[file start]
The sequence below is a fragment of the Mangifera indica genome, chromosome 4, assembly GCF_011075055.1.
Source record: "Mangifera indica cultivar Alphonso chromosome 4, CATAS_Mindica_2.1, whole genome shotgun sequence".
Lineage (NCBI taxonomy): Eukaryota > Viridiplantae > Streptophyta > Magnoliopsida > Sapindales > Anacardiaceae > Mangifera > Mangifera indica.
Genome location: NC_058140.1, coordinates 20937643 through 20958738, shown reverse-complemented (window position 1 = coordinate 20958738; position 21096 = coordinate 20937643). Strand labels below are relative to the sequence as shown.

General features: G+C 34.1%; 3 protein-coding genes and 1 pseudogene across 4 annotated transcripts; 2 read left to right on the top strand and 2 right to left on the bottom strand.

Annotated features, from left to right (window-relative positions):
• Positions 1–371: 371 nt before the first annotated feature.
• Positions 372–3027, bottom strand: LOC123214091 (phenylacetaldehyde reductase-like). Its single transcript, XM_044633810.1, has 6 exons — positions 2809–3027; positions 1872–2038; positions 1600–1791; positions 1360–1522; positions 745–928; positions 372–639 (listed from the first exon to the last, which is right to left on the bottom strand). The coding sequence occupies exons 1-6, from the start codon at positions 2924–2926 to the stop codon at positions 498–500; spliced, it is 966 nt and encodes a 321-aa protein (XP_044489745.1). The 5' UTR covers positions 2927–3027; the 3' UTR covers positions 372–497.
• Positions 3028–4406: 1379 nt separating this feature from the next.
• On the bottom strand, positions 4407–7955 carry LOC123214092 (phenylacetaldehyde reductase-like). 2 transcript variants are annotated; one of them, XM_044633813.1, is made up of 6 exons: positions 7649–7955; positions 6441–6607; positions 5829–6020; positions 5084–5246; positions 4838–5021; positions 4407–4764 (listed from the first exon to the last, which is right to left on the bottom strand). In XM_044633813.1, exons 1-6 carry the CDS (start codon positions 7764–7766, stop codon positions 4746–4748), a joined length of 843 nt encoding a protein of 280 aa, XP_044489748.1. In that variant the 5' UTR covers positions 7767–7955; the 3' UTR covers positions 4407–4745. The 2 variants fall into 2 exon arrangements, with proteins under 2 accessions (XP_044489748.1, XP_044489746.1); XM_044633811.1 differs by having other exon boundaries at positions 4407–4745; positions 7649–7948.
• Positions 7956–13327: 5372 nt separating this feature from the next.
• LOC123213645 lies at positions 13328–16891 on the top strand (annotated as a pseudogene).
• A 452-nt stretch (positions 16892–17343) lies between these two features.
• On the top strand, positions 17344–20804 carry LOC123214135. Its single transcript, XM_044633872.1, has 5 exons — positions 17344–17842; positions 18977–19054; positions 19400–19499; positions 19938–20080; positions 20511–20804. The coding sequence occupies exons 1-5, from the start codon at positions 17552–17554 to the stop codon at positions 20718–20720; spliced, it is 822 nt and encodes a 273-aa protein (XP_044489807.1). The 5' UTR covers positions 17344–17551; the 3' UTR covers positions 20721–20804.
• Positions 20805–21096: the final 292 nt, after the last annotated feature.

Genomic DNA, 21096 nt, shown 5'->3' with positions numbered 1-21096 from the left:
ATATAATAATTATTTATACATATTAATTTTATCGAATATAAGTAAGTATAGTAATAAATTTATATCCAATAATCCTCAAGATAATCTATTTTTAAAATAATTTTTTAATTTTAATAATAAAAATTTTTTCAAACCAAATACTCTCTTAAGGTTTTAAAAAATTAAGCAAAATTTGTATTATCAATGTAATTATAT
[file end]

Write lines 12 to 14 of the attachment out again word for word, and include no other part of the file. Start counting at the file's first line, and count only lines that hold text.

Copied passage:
• LOC123213645 lies at positions 13328–16891 on the top strand (annotated as a pseudogene).
• A 452-nt stretch (positions 16892–17343) lies between these two features.
• On the top strand, positions 17344–20804 carry LOC123214135. Its single transcript, XM_044633872.1, has 5 exons — positions 17344–17842; positions 18977–19054; positions 19400–19499; positions 19938–20080; positions 20511–20804. The coding sequence occupies exons 1-5, from the start codon at positions 17552–17554 to the stop codon at positions 20718–20720; spliced, it is 822 nt and encodes a 273-aa protein (XP_044489807.1). The 5' UTR covers positions 17344–17551; the 3' UTR covers positions 20721–20804.